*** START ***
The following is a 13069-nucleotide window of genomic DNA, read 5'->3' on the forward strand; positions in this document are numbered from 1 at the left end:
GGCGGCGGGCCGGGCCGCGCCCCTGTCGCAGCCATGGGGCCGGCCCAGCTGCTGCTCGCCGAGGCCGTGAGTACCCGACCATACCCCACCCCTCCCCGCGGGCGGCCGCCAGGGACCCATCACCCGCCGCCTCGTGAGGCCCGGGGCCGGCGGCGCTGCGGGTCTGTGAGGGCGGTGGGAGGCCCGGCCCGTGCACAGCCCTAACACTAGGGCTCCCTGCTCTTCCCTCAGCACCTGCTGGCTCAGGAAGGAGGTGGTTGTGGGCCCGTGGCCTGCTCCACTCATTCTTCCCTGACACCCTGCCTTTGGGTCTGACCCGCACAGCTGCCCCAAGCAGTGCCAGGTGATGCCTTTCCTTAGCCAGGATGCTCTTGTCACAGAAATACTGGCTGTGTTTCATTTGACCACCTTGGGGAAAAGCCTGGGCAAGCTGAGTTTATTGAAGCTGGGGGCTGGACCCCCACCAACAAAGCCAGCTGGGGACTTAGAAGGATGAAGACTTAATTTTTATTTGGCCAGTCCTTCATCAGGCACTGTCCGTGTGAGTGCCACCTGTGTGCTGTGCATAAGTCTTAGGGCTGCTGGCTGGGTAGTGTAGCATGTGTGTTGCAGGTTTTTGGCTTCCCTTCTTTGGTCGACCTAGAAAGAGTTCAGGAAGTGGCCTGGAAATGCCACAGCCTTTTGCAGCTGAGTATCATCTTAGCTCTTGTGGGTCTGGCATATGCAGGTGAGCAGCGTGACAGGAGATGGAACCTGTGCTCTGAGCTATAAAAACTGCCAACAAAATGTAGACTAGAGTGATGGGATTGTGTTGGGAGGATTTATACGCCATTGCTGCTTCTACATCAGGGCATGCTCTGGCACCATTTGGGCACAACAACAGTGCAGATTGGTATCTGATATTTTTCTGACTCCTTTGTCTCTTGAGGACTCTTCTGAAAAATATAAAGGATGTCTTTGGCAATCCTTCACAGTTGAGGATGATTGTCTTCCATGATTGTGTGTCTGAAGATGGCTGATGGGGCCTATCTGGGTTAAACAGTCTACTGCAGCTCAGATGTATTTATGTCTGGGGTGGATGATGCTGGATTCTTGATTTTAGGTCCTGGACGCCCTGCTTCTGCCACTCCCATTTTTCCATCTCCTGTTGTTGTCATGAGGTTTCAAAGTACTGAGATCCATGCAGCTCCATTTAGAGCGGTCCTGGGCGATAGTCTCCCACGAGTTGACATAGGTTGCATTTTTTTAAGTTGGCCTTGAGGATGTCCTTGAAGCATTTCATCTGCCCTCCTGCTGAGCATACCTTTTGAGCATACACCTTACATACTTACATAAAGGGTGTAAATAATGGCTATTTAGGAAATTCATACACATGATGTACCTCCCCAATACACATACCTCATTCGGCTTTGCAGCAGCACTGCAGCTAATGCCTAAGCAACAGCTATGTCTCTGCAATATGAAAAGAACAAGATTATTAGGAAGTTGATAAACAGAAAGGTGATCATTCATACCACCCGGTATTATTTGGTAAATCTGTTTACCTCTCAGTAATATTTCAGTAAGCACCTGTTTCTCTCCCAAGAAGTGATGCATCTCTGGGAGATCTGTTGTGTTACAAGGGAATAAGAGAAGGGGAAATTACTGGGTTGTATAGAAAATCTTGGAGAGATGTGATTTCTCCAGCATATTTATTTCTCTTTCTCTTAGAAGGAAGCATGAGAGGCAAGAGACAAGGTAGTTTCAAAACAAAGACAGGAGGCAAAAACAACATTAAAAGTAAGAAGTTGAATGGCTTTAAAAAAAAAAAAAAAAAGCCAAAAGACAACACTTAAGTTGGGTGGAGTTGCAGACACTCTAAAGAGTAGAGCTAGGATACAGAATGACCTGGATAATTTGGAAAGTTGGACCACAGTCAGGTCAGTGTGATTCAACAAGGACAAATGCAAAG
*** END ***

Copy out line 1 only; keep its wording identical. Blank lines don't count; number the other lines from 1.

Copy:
The following is a 13069-nucleotide window of genomic DNA, read 5'->3' on the forward strand; positions in this document are numbered from 1 at the left end: